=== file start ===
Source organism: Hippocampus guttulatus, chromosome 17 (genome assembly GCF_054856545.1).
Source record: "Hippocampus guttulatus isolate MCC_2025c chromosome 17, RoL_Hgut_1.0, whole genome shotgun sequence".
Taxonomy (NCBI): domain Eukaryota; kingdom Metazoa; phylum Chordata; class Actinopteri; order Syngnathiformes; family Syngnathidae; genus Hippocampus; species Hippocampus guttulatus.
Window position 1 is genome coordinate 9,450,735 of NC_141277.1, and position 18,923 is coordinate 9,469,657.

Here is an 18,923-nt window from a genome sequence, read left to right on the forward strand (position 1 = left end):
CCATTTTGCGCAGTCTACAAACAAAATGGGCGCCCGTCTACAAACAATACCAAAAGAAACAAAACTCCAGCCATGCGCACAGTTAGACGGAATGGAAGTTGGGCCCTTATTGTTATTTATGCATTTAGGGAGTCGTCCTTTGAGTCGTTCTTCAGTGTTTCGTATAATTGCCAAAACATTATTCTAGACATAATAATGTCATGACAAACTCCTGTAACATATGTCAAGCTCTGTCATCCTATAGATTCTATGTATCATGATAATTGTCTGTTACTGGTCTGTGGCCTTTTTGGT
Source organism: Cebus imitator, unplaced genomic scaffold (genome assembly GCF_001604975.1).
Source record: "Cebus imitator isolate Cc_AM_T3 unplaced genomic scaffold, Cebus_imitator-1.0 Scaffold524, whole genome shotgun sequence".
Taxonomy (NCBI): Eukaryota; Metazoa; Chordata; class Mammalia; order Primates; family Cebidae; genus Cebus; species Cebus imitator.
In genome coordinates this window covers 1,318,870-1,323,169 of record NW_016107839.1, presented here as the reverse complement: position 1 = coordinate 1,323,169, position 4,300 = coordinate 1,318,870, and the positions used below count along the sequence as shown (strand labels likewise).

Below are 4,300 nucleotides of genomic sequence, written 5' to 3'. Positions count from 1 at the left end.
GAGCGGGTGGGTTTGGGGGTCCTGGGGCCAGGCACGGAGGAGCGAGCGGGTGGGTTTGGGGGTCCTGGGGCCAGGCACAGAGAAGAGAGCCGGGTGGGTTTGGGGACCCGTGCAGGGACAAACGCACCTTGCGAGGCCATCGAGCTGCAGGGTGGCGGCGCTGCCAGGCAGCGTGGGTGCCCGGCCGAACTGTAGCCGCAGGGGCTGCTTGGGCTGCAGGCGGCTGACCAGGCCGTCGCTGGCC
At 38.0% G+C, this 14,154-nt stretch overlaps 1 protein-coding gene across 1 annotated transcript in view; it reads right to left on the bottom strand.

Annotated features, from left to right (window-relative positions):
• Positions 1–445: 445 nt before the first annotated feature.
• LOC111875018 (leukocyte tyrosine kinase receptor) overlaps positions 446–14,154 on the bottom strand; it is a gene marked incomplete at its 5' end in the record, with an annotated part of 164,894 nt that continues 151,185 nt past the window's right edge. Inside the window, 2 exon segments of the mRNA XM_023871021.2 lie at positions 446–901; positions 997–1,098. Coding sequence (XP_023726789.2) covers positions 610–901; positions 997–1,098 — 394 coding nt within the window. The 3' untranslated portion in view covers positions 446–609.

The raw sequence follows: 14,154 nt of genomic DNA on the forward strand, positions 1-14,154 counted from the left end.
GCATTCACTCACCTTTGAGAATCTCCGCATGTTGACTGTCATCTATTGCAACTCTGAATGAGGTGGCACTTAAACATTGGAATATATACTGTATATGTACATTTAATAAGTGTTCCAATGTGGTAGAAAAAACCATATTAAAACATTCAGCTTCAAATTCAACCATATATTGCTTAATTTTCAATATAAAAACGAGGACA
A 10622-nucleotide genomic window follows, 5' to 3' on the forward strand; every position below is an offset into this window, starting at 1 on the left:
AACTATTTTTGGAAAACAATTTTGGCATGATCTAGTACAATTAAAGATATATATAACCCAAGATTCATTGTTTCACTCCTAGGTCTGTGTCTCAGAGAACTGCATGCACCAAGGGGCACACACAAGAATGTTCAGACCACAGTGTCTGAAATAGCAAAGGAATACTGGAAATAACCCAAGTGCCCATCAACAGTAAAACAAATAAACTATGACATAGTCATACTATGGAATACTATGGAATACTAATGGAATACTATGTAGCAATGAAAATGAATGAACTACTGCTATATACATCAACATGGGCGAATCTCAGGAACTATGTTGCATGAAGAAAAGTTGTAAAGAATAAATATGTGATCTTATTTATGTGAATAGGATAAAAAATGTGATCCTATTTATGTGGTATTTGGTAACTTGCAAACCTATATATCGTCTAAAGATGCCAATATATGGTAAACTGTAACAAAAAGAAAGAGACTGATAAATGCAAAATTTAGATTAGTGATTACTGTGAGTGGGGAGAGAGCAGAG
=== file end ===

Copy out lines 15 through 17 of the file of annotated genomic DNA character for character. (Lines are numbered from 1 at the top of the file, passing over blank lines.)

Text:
• Positions 1–445: 445 nt before the first annotated feature.
• LOC111875018 (leukocyte tyrosine kinase receptor) overlaps positions 446–14,154 on the bottom strand; it is a gene marked incomplete at its 5' end in the record, with an annotated part of 164,894 nt that continues 151,185 nt past the window's right edge. Inside the window, 2 exon segments of the mRNA XM_023871021.2 lie at positions 446–901; positions 997–1,098. Coding sequence (XP_023726789.2) covers positions 610–901; positions 997–1,098 — 394 coding nt within the window. The 3' untranslated portion in view covers positions 446–609.

The raw sequence follows: 14,154 nt of genomic DNA on the forward strand, positions 1-14,154 counted from the left end.